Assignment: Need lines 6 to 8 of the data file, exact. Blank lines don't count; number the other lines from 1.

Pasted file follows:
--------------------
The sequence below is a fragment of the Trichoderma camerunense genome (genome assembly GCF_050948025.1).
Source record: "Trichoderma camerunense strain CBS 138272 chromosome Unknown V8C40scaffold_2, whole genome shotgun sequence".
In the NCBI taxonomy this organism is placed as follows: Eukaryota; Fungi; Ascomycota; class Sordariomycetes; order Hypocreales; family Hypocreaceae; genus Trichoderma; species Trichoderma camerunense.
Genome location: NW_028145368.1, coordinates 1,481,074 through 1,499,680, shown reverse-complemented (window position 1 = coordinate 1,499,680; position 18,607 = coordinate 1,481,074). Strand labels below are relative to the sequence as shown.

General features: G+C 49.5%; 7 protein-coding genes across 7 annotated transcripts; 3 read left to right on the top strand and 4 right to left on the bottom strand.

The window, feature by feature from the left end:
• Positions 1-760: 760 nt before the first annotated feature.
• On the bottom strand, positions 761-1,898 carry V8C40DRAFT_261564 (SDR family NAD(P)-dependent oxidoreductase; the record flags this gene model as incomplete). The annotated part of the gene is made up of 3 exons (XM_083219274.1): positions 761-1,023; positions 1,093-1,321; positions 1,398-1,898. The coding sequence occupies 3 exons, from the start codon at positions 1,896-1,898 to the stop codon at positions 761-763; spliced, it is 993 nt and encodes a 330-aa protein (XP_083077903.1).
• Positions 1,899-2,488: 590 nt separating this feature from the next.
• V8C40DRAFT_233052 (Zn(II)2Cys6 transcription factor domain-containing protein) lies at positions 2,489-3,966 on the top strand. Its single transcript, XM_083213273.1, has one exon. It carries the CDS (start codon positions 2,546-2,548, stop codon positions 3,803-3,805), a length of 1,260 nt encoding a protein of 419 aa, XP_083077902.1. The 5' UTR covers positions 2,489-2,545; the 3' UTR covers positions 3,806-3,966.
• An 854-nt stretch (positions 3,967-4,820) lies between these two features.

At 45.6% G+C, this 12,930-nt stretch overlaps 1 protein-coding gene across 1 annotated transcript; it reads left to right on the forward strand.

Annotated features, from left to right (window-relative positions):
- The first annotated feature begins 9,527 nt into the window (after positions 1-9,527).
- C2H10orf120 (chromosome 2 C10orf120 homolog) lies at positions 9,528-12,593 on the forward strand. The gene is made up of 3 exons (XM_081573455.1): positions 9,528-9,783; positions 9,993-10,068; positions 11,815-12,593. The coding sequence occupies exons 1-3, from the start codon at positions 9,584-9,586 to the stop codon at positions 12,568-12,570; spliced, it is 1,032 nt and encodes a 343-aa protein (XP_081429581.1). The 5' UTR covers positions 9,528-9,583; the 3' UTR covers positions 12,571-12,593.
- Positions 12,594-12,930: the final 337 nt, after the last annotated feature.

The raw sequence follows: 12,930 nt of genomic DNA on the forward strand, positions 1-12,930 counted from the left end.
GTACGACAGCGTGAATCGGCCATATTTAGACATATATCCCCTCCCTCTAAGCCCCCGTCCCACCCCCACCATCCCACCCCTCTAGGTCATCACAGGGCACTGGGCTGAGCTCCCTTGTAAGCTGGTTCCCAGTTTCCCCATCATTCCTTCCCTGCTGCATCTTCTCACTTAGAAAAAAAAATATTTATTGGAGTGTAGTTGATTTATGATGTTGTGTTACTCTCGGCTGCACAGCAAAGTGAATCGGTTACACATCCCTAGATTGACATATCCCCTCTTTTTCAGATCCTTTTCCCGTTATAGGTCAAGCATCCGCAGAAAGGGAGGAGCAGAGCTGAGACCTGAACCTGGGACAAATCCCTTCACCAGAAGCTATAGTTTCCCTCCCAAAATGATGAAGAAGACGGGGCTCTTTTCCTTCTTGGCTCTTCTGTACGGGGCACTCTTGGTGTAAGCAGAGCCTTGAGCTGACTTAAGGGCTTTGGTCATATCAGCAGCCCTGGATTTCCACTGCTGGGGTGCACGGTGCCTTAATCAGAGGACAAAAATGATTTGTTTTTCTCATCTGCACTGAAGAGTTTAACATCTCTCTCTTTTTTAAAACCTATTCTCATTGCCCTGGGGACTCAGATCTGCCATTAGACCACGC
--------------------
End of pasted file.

The window, feature by feature from the left end:
• Positions 1-760: 760 nt before the first annotated feature.
• On the bottom strand, positions 761-1,898 carry V8C40DRAFT_261564 (SDR family NAD(P)-dependent oxidoreductase; the record flags this gene model as incomplete). The annotated part of the gene is made up of 3 exons (XM_083219274.1): positions 761-1,023; positions 1,093-1,321; positions 1,398-1,898. The coding sequence occupies 3 exons, from the start codon at positions 1,896-1,898 to the stop codon at positions 761-763; spliced, it is 993 nt and encodes a 330-aa protein (XP_083077903.1).